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France’s initiative: Nickel and cobalt refinery to enhance electric vehicle battery supply chain

The French government is endorsing a private sector initiative to establish a nickel and cobalt refinery near Bordeaux, aimed at strengthening the country’s electric vehicle battery supply chain and reducing dependence on China.

At a cost of 300 million euros ($323.49 million), the project, spearheaded by Swiss-based KL1, was unveiled during President Emmanuel Macron’s annual “Choose France” investment event. Set to commence operations in 2028, the refinery plans to process 20,000 metric tons of nickel and 1,500 tons of cobalt annually in a port zone along France’s Atlantic coast.

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Dubbed Electro Mobility Materials Europe (EMME), the endeavor targets to fulfill 20-30% of France’s nickel and cobalt requirements for electric vehicles by 2030. Despite investments in gigafactories and mineral mines, Europe faces a shortfall in processing capacity for metals essential in battery production, which is predominantly controlled by Chinese firms.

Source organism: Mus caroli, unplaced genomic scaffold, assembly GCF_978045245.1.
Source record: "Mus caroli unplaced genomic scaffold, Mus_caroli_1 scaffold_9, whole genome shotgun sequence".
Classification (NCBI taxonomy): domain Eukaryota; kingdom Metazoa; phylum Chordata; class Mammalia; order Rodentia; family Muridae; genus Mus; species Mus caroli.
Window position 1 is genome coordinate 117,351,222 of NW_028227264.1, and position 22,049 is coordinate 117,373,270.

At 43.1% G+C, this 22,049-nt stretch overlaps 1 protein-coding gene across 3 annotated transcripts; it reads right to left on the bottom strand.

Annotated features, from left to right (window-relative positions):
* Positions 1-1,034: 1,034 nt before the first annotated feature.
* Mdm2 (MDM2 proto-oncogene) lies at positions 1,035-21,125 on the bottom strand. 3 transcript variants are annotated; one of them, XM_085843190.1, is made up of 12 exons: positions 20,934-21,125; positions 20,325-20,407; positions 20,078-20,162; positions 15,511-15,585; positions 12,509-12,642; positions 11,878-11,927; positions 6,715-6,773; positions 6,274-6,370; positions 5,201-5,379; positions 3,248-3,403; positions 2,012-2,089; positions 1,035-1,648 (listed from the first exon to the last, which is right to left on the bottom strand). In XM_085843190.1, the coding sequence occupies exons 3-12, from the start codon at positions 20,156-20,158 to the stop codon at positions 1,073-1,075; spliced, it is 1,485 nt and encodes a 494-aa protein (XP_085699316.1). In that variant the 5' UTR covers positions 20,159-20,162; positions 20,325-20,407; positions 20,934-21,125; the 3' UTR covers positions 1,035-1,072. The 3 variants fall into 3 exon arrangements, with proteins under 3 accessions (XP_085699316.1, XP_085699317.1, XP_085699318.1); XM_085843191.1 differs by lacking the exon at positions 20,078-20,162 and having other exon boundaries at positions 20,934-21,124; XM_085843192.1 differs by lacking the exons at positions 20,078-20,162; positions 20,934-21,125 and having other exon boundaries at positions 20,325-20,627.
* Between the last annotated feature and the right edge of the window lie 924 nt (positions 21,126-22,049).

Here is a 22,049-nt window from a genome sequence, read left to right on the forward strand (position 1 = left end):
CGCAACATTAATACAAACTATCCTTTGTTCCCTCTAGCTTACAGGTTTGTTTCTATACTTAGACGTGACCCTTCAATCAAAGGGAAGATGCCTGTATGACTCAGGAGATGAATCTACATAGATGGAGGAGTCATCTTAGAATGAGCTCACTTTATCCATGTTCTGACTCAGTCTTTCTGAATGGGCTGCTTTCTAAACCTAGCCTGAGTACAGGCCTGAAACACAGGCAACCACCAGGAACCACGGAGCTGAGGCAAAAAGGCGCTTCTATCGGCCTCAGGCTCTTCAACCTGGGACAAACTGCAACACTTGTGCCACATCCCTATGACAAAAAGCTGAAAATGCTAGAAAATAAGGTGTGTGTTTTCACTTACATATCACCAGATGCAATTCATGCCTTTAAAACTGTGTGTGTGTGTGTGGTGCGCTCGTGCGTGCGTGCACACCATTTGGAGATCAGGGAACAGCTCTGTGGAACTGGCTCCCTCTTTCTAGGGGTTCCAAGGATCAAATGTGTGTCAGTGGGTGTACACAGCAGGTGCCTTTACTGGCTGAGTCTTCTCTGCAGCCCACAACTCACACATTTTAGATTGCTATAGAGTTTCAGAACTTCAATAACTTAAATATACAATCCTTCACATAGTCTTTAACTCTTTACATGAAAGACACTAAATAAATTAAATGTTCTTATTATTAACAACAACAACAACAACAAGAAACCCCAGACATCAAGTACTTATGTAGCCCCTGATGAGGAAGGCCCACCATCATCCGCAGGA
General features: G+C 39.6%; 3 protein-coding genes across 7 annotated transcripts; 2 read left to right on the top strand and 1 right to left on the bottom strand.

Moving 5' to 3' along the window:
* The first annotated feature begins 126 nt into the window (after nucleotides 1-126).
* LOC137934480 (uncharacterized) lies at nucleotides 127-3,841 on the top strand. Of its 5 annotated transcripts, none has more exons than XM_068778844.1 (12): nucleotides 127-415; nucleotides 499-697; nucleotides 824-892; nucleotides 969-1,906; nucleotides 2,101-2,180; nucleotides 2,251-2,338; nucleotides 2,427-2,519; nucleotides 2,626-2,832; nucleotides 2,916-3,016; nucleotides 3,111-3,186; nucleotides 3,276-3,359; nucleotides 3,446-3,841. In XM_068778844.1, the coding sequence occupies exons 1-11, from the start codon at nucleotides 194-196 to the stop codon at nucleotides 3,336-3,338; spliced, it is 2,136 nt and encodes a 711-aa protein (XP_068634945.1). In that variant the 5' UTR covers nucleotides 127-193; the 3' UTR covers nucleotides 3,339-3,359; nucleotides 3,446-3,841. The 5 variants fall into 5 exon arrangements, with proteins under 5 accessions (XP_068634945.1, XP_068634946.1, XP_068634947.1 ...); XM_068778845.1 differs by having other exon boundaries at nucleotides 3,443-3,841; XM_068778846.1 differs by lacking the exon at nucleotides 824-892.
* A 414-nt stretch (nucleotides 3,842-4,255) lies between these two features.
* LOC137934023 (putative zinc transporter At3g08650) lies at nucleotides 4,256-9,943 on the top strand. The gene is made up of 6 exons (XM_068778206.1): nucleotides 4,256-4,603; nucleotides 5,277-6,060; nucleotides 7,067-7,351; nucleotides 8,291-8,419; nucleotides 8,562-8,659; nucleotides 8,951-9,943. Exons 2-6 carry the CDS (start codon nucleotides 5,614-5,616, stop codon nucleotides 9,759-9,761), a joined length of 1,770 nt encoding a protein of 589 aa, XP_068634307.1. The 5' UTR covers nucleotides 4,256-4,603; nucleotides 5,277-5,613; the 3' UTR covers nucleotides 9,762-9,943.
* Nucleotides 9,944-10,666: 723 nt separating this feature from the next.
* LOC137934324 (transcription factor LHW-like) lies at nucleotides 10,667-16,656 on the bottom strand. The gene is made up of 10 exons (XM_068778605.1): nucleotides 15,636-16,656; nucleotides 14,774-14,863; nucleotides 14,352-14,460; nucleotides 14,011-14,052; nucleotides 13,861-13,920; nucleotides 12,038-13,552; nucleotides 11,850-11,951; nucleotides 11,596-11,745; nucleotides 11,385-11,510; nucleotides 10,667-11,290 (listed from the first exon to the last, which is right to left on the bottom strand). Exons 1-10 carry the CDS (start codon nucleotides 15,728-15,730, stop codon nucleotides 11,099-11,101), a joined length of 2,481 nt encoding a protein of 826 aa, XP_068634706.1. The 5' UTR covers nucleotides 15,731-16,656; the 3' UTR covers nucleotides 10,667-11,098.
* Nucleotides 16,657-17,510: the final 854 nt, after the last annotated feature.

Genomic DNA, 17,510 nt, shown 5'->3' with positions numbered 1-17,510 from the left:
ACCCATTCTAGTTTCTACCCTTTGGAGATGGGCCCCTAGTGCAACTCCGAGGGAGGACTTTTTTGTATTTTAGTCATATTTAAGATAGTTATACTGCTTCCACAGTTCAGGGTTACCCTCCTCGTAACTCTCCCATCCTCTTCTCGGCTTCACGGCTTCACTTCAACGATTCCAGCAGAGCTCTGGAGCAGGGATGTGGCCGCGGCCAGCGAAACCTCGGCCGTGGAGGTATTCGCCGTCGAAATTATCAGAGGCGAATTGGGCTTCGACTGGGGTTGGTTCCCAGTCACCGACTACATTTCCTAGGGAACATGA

French Finance Minister Bruno Le Maire hailed the project as bridging a crucial gap in the value chain during discussions with journalists over the weekend. The project, currently undergoing public consultation and regulatory approvals, stands to benefit from a green industry tax credit, estimated at about 20% of the total investment.

While France boasts a significant nickel mining industry in New Caledonia, KL1’s leadership, including former Prony Resources CEO Antonin Beurrier, indicates potential connections to the region. However, a finance ministry spokesperson noted that the specific sources for nickel and cobalt procurement have yet to be determined for the proposed refinery.

Meanwhile, negotiations for a rescue plan for New Caledonia’s struggling nickel sector, entailing commitments to supply Europe’s battery industry, have hit an impasse amid political tensions between pro-independence and loyalist factions.

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